The answer is, he won’t be able to. He also can’t afford surgery required to repair his damaged shoulder, and County turned discharged him with a bunch of pills and “Oh well, sorry.” He is a paid gymnastics instructor who can no longer lift his left arm above his shoulder.

    If the LAPD had taken a statement, written a report, he might have a chance of being compensated.

  • Roadblock

    Umberto. Can you get these details to the usual suspects including myself?

    A report was not taken at first by the LAPD in the cyclist incident above, but once the crew got on the email and phone circuit LAPD reversed and took a report.

  • Yes, Umberto, if you’re able, get as many details from your sponsor-ee as possible–make/model/color of vehicle (plates seem doubtful), description of driver, date/time/location of incident, the more the better.

    Hopefully, the driver “that backed out of a driveway” either lives or frequents the place from which he was backing out and can be further investigated. Perhaps plates can be obtained if s/he is spotted there again.

    Nobody likes doing futile acts (i.e., calling LAPD to make a report only to have them refuse to do so), but if LAPD never hears of crap like this, on the few odd occasions when they do, they’ll be more likely to dismiss it.

  • Josef,

    When a motorist causes a cyclist to go down, sustaining injuries in the process, and then the motorist flees the scene, it is not simply a compensation issue, it is a crime.

    This is no longer a Traffic Report” which will allow insurance companies to juggle liability, it’s a crime report that allows the People of California to prosecute a criminal.

    The issue must be framed properly, “Motorist causes a cyclist to go down, causing injury to cyclist, motorist flees scene.” It’s a crime, get a supervisor and insist on a crime report.

  • Alright guys, I’ll see what I can do. If anyone knows Charlie (the kid who did the coaster brake challenge on a Flying Pigeon) from Cypress Park, please have him contact either me, Stephen Box, or the Ridazz above.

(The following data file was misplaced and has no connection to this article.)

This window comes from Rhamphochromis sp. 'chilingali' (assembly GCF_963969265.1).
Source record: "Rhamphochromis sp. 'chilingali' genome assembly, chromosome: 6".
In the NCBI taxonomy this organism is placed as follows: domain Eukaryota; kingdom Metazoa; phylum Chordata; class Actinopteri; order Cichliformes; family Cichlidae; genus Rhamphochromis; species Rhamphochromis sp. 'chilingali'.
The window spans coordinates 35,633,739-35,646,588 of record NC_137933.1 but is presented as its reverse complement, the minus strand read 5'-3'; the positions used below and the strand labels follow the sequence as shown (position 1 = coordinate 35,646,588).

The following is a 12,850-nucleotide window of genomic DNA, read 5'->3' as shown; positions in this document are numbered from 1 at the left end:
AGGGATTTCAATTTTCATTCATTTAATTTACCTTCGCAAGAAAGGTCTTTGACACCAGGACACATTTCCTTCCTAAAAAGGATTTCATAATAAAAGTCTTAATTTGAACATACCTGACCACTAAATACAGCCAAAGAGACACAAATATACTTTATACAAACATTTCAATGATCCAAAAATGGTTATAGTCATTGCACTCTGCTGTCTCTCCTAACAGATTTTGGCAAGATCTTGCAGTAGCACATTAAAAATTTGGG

Stephen Box is pretty confident that we can get him some help. His shoulder has a snapped tendon in it, and he’ll be crippled if he can’t have surgery to re-attach it. He’s got no money, but he does have rights. Hopefully those will equal some medical treatment, and soon.

  • Yuri

    If the LAPD doesn’t enforce the existing laws regarding these hit-and-runs, they are fostering a culture of lawlessness on the streets. If there are no consequences for running from the scene of an accident, why would anyone stay put? It’s the Wild West in autopia and they are not doing their job of protecting and serving law-abiding cyclists.

  • I can’t say how sad and yet, incredibly helpful your words of wisdom are, Damien. We all need to protect our bikes and our safety, by knowing our legal rights, documenting when we get hit/license plates, and taking pictures of/engraving our Driver’s license numbers onto the bottom of our bikes. Otherwise, the LAPD doesn’t ever prosecute or take our issues of theft and life threatening injury seriously.

  • Sgt David Krumer

    Please get me the information and I will be happy to look into the matter. Ross, Stephen, and Roadblock have a direct line to me.

  • Sgt. Krumer, thank you so much for taking the time and getting involved. The young man injured in Cypress Park had a patrol car make a report the other day on his behalf (thanks to you).

    His shoulder is really mangled, and we’re really hoping he can get some medical attention.